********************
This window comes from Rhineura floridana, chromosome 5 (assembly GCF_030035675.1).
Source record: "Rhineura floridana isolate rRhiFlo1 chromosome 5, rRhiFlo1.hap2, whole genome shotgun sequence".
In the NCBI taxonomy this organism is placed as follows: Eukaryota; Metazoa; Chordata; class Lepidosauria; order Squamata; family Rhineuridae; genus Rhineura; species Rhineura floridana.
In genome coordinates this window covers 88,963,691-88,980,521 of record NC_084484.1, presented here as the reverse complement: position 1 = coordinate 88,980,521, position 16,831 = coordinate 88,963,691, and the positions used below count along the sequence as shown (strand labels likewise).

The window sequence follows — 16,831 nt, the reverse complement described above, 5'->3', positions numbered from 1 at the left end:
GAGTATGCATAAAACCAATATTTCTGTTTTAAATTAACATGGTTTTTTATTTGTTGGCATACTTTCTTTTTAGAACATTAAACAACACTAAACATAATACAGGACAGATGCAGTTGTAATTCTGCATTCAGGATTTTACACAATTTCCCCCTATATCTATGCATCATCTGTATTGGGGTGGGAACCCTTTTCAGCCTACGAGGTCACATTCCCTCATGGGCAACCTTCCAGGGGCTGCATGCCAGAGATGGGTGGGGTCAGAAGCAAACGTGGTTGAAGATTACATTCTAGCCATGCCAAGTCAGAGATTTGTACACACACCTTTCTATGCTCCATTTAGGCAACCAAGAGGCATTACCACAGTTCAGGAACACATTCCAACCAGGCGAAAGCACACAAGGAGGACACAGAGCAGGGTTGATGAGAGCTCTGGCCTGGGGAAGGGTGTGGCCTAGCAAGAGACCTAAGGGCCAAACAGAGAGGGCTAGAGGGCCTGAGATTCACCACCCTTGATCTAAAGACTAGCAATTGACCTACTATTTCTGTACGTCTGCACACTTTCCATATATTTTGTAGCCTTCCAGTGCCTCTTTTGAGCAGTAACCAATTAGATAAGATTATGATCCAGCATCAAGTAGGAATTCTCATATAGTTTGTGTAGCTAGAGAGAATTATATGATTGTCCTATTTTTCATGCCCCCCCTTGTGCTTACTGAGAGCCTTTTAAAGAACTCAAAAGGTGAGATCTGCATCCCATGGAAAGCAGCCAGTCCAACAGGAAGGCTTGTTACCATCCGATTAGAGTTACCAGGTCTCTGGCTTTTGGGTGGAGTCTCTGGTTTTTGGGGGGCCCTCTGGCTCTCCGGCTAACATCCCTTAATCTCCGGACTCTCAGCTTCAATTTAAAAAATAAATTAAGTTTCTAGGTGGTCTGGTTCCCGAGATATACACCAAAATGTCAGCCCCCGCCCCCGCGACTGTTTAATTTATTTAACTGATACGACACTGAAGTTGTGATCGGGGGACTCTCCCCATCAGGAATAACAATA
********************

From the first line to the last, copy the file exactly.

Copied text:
This window comes from Rhineura floridana, chromosome 5 (assembly GCF_030035675.1).
Source record: "Rhineura floridana isolate rRhiFlo1 chromosome 5, rRhiFlo1.hap2, whole genome shotgun sequence".
In the NCBI taxonomy this organism is placed as follows: Eukaryota; Metazoa; Chordata; class Lepidosauria; order Squamata; family Rhineuridae; genus Rhineura; species Rhineura floridana.
In genome coordinates this window covers 88,963,691-88,980,521 of record NC_084484.1, presented here as the reverse complement: position 1 = coordinate 88,980,521, position 16,831 = coordinate 88,963,691, and the positions used below count along the sequence as shown (strand labels likewise).

The window sequence follows — 16,831 nt, the reverse complement described above, 5'->3', positions numbered from 1 at the left end:
GAGTATGCATAAAACCAATATTTCTGTTTTAAATTAACATGGTTTTTTATTTGTTGGCATACTTTCTTTTTAGAACATTAAACAACACTAAACATAATACAGGACAGATGCAGTTGTAATTCTGCATTCAGGATTTTACACAATTTCCCCCTATATCTATGCATCATCTGTATTGGGGTGGGAACCCTTTTCAGCCTACGAGGTCACATTCCCTCATGGGCAACCTTCCAGGGGCTGCATGCCAGAGATGGGTGGGGTCAGAAGCAAACGTGGTTGAAGATTACATTCTAGCCATGCCAAGTCAGAGATTTGTACACACACCTTTCTATGCTCCATTTAGGCAACCAAGAGGCATTACCACAGTTCAGGAACACATTCCAACCAGGCGAAAGCACACAAGGAGGACACAGAGCAGGGTTGATGAGAGCTCTGGCCTGGGGAAGGGTGTGGCCTAGCAAGAGACCTAAGGGCCAAACAGAGAGGGCTAGAGGGCCTGAGATTCACCACCCTTGATCTAAAGACTAGCAATTGACCTACTATTTCTGTACGTCTGCACACTTTCCATATATTTTGTAGCCTTCCAGTGCCTCTTTTGAGCAGTAACCAATTAGATAAGATTATGATCCAGCATCAAGTAGGAATTCTCATATAGTTTGTGTAGCTAGAGAGAATTATATGATTGTCCTATTTTTCATGCCCCCCCTTGTGCTTACTGAGAGCCTTTTAAAGAACTCAAAAGGTGAGATCTGCATCCCATGGAAAGCAGCCAGTCCAACAGGAAGGCTTGTTACCATCCGATTAGAGTTACCAGGTCTCTGGCTTTTGGGTGGAGTCTCTGGTTTTTGGGGGGCCCTCTGGCTCTCCGGCTAACATCCCTTAATCTCCGGACTCTCAGCTTCAATTTAAAAAATAAATTAAGTTTCTAGGTGGTCTGGTTCCCGAGATATACACCAAAATGTCAGCCCCCGCCCCCGCGACTGTTTAATTTATTTAACTGATACGACACTGAAGTTGTGATCGGGGGACTCTCCCCATCAGGAATAACAATA